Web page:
Djibouti Purchases its First Sovereign Insurance Policy to Protect Thousands from Climate Risks

Feb 22

There is a growing trend that climate shocks are increasing in frequency and intensity due to climate change. Djibouti, situated in the disaster-prone Horn of Africa, is highly vulnerable to droughts, floods, heatwaves, and earthquakes. The population suffers from these shocks, with 33 percent of the population living in high hazard risk zones, and the rest of the country also suffering as 35 percent of the economy is chronically vulnerable to floods and droughts[1].

To increase Djibouti’s financial resilience against drought and flood risk, the Government partnered with African Risk Capacity (ARC) and the World Bank Group (WBG) to implement its first sovereign insurance policy. The WBG committed to fund US$2 million for insurance premium subsidies through the Horn of Africa: De Risking Inclusion and Value Enhancement of Pastoral Economies (DRIVE) Project. This includes a US$1 million grant from the Global Shield Financing Facility (GS-FF).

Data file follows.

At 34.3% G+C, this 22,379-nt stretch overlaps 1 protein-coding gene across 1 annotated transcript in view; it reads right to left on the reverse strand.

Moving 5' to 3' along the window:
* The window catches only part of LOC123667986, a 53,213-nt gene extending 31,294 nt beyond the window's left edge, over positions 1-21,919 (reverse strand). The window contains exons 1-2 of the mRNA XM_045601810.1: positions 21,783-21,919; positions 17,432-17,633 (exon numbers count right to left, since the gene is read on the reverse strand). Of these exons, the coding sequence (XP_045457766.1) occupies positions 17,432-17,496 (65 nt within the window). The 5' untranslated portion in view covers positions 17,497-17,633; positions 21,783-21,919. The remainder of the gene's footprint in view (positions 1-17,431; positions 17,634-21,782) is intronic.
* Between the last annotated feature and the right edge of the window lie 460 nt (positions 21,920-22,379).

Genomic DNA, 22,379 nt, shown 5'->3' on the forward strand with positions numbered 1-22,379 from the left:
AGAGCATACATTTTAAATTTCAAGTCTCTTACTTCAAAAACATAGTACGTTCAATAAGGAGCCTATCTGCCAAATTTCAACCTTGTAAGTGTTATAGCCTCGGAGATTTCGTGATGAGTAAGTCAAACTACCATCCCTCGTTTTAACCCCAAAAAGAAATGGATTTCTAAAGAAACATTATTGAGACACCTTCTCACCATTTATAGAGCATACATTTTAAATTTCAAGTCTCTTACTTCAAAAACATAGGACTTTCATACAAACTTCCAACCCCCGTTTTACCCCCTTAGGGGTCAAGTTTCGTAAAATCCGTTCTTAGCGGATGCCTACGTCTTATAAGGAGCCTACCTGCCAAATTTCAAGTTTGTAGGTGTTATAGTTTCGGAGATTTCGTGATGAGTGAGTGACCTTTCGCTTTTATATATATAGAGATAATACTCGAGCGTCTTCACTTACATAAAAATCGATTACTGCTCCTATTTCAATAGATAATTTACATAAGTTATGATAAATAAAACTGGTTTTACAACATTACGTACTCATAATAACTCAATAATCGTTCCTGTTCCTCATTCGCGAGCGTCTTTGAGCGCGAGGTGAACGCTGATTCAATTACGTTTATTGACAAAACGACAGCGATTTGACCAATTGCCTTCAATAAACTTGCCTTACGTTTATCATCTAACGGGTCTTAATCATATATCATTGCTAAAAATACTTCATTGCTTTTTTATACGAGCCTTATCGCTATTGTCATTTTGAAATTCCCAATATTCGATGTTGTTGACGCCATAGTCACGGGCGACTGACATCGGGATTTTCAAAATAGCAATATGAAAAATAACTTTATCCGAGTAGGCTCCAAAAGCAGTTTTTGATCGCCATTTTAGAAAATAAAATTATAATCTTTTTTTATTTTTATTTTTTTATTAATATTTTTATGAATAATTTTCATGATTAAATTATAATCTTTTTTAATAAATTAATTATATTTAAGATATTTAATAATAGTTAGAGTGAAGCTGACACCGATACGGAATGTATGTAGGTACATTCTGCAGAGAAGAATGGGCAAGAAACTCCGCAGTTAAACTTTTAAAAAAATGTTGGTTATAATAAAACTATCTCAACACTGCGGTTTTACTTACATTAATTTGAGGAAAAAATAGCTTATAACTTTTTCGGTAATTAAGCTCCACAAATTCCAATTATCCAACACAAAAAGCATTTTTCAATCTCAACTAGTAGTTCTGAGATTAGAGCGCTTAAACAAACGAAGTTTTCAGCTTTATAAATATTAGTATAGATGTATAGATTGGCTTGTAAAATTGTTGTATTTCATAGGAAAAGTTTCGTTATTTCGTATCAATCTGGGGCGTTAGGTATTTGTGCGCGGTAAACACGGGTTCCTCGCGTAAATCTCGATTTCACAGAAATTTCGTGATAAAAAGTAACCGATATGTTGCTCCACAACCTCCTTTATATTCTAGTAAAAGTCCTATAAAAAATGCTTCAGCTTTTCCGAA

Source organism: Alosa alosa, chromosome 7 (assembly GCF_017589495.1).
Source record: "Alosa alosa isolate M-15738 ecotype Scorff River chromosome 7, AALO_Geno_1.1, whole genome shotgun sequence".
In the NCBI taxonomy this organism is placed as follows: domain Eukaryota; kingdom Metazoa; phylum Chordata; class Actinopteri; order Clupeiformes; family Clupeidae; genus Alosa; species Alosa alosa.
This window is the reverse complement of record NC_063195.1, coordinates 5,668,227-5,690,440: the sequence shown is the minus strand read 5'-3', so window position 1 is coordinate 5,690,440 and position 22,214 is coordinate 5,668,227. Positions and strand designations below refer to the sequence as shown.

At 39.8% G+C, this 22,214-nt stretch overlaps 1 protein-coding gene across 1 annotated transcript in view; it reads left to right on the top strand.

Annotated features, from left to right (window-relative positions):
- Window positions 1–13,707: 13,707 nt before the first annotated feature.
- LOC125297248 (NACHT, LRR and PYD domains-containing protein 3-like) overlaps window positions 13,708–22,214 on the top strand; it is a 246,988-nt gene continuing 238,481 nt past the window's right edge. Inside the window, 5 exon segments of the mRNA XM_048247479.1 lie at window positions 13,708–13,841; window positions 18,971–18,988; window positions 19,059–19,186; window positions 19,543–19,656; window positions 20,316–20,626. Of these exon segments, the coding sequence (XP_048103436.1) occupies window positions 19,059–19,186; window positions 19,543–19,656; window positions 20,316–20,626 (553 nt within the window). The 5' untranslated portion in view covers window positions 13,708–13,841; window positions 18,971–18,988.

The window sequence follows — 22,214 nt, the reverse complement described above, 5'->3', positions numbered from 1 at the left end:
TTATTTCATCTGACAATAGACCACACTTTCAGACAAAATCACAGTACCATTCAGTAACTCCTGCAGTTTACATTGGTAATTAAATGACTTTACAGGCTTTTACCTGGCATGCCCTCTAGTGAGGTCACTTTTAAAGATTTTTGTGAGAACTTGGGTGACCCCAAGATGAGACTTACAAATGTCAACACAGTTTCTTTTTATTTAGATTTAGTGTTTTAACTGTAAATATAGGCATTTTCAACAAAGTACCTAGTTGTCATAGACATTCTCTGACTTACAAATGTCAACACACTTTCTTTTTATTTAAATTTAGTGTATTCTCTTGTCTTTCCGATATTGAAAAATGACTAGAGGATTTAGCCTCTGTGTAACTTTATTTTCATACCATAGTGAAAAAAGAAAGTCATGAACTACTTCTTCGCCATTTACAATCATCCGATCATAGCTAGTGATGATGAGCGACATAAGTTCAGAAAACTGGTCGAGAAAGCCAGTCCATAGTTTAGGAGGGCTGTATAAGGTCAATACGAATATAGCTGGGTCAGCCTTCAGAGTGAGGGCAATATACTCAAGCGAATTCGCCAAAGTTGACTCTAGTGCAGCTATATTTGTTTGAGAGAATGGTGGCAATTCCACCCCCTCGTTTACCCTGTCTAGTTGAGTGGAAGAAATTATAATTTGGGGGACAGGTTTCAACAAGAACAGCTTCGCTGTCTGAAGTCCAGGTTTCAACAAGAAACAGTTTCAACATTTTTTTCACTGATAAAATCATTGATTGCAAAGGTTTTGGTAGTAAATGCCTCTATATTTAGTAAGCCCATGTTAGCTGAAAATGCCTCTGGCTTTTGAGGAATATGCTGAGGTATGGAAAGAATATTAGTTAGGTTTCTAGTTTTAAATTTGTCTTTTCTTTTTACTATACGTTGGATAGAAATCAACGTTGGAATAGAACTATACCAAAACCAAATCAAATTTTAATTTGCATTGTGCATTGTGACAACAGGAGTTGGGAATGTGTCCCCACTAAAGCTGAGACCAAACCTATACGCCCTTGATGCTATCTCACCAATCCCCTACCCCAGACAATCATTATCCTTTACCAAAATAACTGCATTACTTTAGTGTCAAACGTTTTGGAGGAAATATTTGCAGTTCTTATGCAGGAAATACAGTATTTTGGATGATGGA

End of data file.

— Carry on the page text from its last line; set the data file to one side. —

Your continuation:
The policy was signed on Thursday 19th January 2023 and will cover Djibouti-city in case of extreme rainfall events for up to US$1.4 million per year, as well as protecting the country from extreme drought events for up to US$0.8 million per year. Payouts, when triggered, will provide rapid cash flows to fund the emergency response. Aiming particularly at reaching vulnerable populations to better cope with the immediate impacts of shocks and avoid negative coping mechanisms. Insurance is also an effective financial management tool that can benefit Djibouti’s public budget and coping strategies.

FCI’s Disaster Risk Financing and Insurance Program (DRFIP) provided vital technical expertise in the creation of the policy. This is the first time the WBG is supporting the financing of a climate insurance by ARC and the first time ARC is extending a multi-year and multi-risk policy.